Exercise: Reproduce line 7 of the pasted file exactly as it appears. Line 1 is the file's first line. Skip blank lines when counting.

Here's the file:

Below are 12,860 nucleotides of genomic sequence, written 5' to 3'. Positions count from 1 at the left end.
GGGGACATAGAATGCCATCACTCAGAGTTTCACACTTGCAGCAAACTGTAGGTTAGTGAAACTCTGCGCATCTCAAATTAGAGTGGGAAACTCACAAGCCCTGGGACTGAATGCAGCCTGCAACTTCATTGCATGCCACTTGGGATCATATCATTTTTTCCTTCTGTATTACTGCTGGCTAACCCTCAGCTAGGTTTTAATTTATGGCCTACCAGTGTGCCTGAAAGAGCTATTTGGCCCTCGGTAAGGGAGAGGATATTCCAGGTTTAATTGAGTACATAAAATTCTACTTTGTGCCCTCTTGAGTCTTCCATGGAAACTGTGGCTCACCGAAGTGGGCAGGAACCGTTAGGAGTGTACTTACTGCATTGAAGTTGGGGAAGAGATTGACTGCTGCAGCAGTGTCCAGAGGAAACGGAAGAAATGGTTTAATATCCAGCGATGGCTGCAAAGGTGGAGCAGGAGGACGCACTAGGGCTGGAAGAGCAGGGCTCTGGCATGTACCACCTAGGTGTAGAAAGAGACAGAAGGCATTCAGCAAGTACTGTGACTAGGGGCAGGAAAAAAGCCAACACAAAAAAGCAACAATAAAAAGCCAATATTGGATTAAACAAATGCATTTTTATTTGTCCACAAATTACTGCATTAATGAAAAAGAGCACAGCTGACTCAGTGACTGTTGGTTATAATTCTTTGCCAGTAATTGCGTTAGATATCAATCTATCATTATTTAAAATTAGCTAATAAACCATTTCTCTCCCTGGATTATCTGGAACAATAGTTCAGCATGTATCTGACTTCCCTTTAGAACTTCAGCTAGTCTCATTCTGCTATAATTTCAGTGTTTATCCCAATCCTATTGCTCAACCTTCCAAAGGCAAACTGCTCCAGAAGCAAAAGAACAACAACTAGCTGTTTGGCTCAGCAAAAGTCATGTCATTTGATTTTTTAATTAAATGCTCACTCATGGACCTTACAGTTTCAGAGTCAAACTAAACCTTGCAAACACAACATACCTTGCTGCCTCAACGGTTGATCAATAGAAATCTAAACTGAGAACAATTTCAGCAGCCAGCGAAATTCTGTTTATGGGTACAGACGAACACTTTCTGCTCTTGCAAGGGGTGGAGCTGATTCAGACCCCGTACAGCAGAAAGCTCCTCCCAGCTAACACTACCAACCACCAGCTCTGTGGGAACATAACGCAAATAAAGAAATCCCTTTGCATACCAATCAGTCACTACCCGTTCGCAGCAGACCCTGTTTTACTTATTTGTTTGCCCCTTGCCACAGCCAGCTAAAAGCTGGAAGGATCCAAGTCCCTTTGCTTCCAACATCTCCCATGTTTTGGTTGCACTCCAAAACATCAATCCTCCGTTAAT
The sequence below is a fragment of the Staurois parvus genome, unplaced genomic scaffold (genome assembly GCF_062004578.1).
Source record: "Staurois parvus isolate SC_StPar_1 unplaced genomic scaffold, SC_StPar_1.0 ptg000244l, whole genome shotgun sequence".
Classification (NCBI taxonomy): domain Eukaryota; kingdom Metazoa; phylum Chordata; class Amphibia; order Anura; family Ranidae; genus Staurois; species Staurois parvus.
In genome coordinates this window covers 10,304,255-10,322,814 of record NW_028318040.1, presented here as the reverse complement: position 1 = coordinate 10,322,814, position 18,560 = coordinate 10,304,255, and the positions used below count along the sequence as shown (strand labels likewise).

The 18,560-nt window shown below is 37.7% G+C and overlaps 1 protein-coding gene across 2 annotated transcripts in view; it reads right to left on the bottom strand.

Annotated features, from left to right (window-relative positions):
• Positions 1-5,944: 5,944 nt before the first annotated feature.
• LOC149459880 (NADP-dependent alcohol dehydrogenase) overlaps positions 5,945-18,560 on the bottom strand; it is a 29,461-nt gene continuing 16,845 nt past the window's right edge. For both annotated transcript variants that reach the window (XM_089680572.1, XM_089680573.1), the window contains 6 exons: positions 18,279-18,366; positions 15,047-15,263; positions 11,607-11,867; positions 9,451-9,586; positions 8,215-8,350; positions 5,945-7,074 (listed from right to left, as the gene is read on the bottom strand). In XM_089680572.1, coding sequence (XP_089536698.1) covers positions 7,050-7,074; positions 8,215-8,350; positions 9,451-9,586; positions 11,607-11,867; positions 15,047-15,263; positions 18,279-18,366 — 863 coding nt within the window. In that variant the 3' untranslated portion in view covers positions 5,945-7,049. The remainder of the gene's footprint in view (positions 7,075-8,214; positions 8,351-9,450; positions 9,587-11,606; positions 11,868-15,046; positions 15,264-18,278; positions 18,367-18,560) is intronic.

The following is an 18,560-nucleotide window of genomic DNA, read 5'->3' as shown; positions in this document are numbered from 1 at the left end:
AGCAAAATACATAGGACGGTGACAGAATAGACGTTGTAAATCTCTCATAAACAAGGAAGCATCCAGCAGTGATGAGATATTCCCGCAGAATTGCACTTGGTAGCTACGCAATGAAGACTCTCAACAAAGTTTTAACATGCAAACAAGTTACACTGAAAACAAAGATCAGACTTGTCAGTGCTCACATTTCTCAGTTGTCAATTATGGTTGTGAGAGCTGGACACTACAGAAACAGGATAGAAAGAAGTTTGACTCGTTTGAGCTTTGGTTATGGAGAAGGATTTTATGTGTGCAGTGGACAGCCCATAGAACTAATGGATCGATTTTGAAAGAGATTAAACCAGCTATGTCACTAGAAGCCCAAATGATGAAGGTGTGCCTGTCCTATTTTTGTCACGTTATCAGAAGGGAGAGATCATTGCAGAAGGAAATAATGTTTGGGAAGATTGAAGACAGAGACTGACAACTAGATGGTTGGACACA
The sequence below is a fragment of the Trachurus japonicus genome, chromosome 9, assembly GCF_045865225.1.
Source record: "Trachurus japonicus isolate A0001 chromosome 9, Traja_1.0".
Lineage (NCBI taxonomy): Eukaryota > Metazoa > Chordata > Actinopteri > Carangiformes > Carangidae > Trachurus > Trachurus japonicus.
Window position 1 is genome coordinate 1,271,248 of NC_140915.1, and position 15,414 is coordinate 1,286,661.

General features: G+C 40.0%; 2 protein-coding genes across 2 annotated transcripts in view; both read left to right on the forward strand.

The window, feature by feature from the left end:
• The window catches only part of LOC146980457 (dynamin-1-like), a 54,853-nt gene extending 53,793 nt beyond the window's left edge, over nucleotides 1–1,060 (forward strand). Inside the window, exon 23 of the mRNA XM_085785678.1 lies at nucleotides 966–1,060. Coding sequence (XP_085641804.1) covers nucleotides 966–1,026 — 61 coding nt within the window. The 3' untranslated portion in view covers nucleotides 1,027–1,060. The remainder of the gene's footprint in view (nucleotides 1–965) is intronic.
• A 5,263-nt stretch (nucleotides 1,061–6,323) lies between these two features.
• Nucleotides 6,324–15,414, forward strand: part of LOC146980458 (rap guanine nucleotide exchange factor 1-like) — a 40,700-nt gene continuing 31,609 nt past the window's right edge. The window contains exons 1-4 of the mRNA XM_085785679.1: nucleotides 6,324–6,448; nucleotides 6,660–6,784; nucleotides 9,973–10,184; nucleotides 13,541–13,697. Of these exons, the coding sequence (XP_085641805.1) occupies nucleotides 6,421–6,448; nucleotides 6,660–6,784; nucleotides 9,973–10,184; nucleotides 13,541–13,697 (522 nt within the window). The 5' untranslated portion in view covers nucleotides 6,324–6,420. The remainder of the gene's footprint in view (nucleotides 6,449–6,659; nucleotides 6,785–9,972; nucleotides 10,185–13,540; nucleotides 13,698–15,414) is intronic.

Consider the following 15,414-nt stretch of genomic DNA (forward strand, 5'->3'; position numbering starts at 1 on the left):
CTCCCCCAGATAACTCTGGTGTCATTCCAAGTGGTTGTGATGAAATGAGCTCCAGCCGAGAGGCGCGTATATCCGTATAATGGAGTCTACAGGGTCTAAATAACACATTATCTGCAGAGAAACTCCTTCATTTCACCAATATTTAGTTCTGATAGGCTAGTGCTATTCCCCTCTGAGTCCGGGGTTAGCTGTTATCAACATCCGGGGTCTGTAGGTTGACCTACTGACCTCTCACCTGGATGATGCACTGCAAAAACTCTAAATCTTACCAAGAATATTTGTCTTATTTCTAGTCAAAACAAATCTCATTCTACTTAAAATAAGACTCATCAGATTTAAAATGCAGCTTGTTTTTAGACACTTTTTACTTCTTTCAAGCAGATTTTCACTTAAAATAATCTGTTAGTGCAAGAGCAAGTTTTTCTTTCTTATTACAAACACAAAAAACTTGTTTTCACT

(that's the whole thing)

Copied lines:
The 18,560-nt window shown below is 37.7% G+C and overlaps 1 protein-coding gene across 2 annotated transcripts in view; it reads right to left on the bottom strand.